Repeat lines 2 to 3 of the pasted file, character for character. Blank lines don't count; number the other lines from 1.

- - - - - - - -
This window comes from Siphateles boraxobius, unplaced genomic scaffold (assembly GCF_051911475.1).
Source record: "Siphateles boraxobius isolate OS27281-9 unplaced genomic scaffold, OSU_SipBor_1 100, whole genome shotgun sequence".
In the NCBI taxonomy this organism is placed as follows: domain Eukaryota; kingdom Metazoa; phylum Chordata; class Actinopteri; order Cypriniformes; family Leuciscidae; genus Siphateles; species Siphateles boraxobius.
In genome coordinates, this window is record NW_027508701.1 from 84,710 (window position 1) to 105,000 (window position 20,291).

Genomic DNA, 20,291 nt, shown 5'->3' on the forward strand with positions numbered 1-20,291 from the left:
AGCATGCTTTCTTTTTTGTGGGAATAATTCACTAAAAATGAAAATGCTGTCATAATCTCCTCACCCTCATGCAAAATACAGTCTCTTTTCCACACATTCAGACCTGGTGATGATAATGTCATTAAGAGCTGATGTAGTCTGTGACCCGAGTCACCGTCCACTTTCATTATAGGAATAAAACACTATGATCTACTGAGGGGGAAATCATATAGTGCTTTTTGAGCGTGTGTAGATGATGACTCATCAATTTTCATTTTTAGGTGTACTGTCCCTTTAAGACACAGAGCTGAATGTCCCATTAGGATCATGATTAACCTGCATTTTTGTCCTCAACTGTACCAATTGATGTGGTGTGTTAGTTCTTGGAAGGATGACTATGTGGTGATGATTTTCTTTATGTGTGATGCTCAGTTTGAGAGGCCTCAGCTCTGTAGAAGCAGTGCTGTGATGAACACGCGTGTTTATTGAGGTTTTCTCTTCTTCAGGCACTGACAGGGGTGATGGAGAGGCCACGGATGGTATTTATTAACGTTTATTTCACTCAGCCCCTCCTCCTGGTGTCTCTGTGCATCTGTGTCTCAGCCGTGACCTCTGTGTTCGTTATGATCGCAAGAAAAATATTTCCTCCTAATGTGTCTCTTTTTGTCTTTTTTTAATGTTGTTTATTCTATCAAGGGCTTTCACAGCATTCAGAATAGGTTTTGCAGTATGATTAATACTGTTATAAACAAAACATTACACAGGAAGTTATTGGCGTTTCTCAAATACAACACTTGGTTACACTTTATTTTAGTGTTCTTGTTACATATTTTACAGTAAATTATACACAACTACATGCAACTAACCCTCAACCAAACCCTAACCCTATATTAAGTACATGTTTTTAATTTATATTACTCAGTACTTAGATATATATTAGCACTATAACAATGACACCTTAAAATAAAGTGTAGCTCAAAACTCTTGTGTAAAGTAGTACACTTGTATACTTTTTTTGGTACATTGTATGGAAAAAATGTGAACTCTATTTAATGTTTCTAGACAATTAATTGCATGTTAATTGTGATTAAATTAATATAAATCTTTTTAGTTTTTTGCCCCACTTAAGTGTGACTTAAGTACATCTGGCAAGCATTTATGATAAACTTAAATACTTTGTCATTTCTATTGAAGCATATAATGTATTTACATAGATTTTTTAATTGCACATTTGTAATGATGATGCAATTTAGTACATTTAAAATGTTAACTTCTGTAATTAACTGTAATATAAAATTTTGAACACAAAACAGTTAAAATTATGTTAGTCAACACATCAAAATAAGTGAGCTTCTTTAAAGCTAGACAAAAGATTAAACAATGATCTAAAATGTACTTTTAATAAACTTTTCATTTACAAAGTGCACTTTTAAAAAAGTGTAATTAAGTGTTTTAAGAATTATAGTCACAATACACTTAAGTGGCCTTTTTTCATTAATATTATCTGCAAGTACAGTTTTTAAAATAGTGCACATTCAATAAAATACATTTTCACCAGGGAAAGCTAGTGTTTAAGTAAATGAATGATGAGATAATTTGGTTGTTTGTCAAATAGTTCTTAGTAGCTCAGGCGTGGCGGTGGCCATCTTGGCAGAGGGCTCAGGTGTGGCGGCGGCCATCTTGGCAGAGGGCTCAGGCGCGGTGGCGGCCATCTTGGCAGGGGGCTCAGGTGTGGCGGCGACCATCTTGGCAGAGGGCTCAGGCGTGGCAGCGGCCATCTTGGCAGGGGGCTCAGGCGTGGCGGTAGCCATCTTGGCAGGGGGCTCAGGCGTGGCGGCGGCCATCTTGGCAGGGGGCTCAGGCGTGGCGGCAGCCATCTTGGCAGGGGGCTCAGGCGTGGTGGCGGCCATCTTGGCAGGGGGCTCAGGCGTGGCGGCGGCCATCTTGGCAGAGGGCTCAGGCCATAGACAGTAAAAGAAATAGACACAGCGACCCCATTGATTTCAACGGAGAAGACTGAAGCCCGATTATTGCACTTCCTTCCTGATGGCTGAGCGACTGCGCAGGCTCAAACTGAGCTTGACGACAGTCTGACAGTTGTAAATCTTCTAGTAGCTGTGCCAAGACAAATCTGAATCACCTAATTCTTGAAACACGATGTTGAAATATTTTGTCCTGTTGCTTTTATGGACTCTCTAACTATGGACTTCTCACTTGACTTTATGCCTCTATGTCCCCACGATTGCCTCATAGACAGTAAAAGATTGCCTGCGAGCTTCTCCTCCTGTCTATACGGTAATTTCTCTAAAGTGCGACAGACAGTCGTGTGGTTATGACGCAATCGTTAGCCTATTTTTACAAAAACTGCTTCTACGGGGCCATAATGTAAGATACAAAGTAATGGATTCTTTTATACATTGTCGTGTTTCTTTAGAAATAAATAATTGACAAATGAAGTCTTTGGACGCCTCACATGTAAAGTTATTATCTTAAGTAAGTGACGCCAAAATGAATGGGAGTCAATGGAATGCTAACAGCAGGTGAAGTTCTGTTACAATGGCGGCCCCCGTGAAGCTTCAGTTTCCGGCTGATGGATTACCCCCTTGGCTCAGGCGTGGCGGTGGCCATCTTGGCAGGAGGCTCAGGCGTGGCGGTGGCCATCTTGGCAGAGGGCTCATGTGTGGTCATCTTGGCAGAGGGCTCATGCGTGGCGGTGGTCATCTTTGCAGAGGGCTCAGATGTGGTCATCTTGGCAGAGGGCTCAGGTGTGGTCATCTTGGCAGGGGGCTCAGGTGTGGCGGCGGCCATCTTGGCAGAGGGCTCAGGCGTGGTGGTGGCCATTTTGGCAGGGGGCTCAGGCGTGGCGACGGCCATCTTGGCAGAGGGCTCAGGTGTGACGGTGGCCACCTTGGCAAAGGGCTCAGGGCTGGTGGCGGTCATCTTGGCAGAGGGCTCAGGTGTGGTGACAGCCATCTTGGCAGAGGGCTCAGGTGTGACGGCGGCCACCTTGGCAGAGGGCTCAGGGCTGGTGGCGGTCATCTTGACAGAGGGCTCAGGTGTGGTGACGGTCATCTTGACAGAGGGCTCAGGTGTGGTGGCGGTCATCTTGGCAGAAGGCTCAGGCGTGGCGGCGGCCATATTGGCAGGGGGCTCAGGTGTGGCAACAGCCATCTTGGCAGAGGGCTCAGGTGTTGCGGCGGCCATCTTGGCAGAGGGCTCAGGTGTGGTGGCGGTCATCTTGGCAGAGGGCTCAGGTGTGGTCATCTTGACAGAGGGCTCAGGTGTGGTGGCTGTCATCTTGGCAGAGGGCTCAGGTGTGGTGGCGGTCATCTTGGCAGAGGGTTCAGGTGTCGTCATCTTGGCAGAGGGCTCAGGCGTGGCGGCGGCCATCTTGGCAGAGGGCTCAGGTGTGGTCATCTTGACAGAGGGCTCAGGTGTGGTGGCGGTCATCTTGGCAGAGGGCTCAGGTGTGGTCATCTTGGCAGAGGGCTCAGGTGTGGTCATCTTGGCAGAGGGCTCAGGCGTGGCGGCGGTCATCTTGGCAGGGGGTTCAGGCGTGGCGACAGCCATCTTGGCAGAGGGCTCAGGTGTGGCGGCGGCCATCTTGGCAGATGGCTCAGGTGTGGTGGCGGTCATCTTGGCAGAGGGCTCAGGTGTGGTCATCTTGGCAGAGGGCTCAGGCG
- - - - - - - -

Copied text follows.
Source record: "Siphateles boraxobius isolate OS27281-9 unplaced genomic scaffold, OSU_SipBor_1 100, whole genome shotgun sequence".
In the NCBI taxonomy this organism is placed as follows: domain Eukaryota; kingdom Metazoa; phylum Chordata; class Actinopteri; order Cypriniformes; family Leuciscidae; genus Siphateles; species Siphateles boraxobius.